Answer: The rabies virus infects neurons in a retrograde manner, meaning they move presynaptically backwards across the synapse towards the previous neuron.
Because of the efficiency with which viruses can deliver genetic material into cells, research scientists have used genetically modified viruses to deliver DNA into target neurons. Many viruses used, such as an adeno-associated virus (AAV) are used to deliver DNA is an anterograde direction, away from the soma towards the axons. The virus is first injected into the brain using a stereotaxic device and identified brain coordinates. Then, the soma takes up the viral content, and the proteins are then synthesized by ribosomes and sent down microtubules towards the axon.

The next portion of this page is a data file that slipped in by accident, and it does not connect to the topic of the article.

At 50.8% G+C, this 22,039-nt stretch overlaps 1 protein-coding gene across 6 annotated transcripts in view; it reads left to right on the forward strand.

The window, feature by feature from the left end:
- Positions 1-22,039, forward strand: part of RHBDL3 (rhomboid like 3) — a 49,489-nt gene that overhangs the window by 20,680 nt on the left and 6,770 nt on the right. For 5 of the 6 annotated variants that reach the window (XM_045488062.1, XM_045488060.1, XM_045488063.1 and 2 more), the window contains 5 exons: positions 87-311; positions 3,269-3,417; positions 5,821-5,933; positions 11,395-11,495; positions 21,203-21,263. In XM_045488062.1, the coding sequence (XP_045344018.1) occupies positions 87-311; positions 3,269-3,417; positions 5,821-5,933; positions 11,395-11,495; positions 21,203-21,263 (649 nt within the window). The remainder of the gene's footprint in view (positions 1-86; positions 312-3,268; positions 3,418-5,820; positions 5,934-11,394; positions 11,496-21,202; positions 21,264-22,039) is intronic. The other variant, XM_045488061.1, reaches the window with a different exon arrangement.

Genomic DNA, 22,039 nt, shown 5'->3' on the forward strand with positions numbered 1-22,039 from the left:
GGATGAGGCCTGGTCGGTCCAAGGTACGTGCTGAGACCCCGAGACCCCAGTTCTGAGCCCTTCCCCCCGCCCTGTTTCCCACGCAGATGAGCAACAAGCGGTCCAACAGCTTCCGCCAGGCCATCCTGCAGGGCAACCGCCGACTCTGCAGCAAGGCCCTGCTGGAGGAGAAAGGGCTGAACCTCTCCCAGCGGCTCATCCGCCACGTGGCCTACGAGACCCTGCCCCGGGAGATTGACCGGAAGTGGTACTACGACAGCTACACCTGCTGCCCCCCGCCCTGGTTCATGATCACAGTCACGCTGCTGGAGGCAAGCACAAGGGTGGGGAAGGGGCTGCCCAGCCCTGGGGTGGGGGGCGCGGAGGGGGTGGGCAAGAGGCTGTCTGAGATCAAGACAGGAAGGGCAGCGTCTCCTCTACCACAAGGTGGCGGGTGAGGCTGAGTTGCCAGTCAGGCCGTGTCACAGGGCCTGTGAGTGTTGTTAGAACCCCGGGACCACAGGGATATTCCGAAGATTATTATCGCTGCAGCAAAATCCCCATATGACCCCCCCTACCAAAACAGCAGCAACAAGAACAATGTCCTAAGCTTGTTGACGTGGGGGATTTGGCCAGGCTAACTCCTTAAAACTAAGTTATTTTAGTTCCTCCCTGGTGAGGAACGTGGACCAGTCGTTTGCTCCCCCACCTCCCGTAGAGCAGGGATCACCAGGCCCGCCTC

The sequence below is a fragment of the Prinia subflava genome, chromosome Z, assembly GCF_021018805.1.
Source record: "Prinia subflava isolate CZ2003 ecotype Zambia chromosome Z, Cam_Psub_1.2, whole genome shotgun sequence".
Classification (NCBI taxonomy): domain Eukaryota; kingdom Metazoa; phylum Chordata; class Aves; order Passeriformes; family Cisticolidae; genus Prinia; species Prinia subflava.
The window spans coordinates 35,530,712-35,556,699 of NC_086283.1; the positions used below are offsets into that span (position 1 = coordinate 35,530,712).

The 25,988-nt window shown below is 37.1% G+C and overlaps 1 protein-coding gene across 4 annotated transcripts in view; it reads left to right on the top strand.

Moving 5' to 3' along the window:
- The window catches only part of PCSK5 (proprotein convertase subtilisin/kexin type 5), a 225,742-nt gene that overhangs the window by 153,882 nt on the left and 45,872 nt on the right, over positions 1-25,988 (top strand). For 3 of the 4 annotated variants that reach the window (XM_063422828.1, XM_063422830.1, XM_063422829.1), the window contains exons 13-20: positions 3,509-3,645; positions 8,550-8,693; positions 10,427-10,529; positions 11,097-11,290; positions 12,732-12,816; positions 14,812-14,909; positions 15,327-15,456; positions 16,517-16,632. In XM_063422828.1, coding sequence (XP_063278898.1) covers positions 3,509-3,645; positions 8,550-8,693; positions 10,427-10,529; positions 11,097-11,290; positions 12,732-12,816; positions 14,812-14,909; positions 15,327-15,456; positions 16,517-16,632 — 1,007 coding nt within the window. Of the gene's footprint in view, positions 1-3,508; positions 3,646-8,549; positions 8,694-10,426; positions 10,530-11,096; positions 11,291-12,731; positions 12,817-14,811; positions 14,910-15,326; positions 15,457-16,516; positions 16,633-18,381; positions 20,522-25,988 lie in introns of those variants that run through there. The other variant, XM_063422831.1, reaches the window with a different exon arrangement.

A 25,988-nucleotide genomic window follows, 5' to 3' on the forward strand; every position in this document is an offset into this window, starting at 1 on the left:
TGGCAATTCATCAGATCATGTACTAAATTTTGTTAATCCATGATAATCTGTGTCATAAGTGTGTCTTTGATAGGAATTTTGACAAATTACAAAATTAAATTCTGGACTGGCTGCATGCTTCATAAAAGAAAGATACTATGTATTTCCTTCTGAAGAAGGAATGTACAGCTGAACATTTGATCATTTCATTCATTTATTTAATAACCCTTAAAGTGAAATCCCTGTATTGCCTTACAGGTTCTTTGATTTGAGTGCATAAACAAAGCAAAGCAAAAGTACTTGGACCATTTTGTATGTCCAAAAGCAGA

Rabies virus, on the other hand, is unique because it has retrograde activity. This means that when a virus infects a neuron, it travels across the synapse backwards, infecting the cells that sent connections onto it.
It has become very useful in the field of connectomics, the study of how different populations of neurons are connected to one another. In doing these experiments, a fluorescent tag such as GFP is added to the genetic content of the virus, which can then be imaged using fluorescence microscopy.
A monosynaptic rabies virus is used to trace one set of projecting neurons that send synapses towards a cell. (Rabies as a transneuronal tracer of circuits in the central nervous system)